First published in 2016
My rating: 3.5 out of 5
The Short Of It:
"Underground Airlines" is an intense speculative fiction novel that imagines the Civil War never happened. It was an interesting read, but it did have some flaws.
The Long Of It:
Ben H. Winters' novel paints a horrifyingly altered version of present day America: the Civil War never took place, and slavery is still legal in four states: Louisiana, Mississippi, Alabama and Carolina.
The main character is Victor, a former slave who now works off the books for the U.S. Marshals Service to hunt down and recapture escaped slaves, and he is very, very good at it. But if you suspect he didn't take the job because he wanted to, you'd be right -- and he struggles daily with his lost identity and the unfortunate direction his life has gone in. He is a man utterly conflicted.
When the book opens, Victor has just arrived in Indianapolis, and it turns out to be the place things are going to change for him -- for better or worse. The case he's working has some strange inconsistencies, Victor's handler is acting strangely, and Victor learns there's something "special" about the slave he's supposed to be tracking. About halfway through the plot really picks up, and the story barrels -- with some edge-of-your-seat action -- toward a couple shocking and disturbing revelations.
Winters has written a novel that's at once interesting speculative fiction, thriller, and commentary on race in real-life America today. I was both revolted and fascinated by the alternative history aspect: why didn't the Civil War happen, how did slavery hang on, when did various states abolish the practice, trade agreements between the north, the south and other countries, the tense and tenuous relationship between the Hard Four and the rest of the country, the way free blacks are treated (not great, unsurprisingly) and the mechanics and logistics of 21st century slavery.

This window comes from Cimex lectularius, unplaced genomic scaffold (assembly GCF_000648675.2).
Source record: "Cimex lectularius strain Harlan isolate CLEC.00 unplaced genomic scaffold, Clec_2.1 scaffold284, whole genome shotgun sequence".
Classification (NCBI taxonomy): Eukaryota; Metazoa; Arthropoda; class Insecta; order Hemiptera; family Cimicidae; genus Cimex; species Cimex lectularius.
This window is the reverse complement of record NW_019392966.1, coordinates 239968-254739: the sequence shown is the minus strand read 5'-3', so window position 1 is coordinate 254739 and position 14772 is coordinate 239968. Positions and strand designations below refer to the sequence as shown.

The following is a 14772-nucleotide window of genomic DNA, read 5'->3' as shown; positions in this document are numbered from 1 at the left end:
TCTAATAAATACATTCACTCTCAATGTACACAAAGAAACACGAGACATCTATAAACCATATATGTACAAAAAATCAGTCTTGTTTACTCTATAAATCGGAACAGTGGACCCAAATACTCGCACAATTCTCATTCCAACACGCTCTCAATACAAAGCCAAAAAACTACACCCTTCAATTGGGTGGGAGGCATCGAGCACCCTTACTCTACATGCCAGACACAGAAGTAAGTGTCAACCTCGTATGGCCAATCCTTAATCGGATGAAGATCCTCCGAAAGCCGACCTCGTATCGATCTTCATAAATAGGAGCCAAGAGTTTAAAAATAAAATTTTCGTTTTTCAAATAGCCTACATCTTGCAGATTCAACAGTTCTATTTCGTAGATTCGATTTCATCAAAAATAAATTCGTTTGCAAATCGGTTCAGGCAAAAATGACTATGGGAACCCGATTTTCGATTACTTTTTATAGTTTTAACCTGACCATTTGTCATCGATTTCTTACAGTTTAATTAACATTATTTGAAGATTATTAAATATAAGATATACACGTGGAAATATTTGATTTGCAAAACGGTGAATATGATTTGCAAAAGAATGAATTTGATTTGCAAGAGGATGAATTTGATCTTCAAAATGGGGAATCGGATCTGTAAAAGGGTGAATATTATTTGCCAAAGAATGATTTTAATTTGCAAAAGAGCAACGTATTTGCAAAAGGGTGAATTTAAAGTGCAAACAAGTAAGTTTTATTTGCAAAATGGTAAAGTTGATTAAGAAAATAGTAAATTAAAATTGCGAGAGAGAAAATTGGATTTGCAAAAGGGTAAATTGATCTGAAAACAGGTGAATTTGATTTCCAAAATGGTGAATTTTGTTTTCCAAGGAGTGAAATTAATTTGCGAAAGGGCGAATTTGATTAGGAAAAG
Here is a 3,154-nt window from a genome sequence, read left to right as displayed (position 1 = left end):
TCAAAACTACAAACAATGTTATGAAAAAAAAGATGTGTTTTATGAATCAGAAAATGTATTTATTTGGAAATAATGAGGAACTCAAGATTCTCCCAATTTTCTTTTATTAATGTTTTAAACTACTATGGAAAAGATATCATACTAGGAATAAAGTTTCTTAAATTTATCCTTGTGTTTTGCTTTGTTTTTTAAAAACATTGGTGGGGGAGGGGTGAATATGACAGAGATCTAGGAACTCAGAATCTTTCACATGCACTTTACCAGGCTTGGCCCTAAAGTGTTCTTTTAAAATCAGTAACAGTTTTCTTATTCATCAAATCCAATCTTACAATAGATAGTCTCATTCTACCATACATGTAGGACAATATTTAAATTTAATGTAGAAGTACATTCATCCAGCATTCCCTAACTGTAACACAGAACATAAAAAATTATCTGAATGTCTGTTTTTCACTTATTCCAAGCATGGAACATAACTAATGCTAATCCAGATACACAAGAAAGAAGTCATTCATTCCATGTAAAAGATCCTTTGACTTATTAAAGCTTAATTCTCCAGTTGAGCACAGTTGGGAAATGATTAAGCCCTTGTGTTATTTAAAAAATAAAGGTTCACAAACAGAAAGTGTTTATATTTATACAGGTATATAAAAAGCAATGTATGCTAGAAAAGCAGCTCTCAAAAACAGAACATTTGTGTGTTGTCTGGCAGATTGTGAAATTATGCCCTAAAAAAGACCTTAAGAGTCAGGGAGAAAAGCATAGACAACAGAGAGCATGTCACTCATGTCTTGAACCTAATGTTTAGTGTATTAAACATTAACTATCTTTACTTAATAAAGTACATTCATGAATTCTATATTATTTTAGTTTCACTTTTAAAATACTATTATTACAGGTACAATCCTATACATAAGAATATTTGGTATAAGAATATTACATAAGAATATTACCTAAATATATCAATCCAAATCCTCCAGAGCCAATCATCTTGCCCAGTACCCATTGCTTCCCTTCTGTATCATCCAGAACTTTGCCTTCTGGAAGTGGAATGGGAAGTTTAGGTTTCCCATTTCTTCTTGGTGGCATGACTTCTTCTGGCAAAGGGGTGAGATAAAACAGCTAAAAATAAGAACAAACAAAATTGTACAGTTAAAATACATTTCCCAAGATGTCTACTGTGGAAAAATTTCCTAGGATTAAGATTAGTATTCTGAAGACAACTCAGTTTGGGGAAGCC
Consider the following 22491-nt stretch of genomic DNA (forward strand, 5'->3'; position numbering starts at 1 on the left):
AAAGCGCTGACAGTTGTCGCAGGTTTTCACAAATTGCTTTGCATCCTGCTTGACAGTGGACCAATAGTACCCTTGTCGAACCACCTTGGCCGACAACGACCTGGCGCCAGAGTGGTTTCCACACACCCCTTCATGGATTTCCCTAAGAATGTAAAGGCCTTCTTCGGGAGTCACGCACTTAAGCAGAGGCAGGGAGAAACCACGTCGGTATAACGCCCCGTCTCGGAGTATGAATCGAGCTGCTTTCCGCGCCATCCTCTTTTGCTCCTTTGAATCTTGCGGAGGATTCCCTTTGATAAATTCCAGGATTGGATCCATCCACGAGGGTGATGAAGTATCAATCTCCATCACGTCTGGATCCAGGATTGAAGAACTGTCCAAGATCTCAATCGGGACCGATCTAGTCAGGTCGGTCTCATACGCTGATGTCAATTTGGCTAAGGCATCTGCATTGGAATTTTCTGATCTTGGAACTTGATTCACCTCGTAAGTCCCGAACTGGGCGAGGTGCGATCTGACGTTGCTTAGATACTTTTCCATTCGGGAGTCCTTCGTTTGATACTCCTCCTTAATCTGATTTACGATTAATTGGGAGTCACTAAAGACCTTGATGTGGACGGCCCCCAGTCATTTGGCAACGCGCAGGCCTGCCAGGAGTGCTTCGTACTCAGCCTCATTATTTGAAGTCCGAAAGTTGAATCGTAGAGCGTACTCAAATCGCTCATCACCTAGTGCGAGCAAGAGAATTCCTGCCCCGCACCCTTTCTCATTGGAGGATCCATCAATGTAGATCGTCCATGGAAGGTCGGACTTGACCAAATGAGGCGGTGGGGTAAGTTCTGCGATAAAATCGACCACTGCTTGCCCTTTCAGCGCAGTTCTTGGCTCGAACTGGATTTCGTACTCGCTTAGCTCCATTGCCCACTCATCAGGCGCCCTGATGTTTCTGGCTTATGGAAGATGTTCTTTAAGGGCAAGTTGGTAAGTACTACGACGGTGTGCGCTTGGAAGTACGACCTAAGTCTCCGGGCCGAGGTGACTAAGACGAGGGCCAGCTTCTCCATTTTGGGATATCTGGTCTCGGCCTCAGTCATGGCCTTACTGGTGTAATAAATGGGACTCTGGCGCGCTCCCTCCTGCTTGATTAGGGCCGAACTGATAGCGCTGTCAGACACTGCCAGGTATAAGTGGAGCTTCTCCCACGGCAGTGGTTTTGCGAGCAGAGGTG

And Winters gives us a clear look at what this modern-day slavery would be like, shown through flashbacks to Victor's childhood as a Person Bound to Labor at a cattle farm and processing plant. Showing the disgusting atrocities of slavery is definitely necessary to the book, though I do think Winters was unnecessarily heavy-handed in describing the slaughterhouse gore. Let's just say beef didn't make it on the dinner menu this week.
I also had a hard time feeling a connection to Victor. He's not an unlikable guy, but -- even as the story is barreling toward a conclusion that could easily leave Victor dead or, perhaps worse, returned to slavery -- I really never cared what happened to him. I was more interested in the dynamics of the imagined world. The writing was a bit awkward at times; maybe that's part of the reason for the disconnect I had with the protagonist.
Winters did do a decent job subtly inserting thoughts about race issues in (real-life) America, the hot topic in books this year, with lines like:
"Create a pen like that, give people no choice but to live like animals, and then people get to point at them and say Will you look at those animals? That's what kind of people those people are. And that idea drifts up and out of Freedman Town like chimney smoke, black gets to mean poor and poor to mean dangerous and all the words get murked together and become one dark idea, a cloud of smoke, the smokestack fumes drifting like filthy air across the rest of the nation."
It was definitely a thought-provoking read -- and interesting that some of the white-black relations aren't really that different now than they were in the imagined world where slavery still exists. I did find it surprising to glance at the back flap and discover the author is white. In truth, it felt a little strange to be reading a book told in first person by an oppressed, victimized former slave set in a world where all black people are looked at with suspicion and distrust -- penned by a white guy. It seems like slightly dangerous territory for a white author, but I do commend Winters for his effort. It's clear he thinks our real-life race situation needs to change.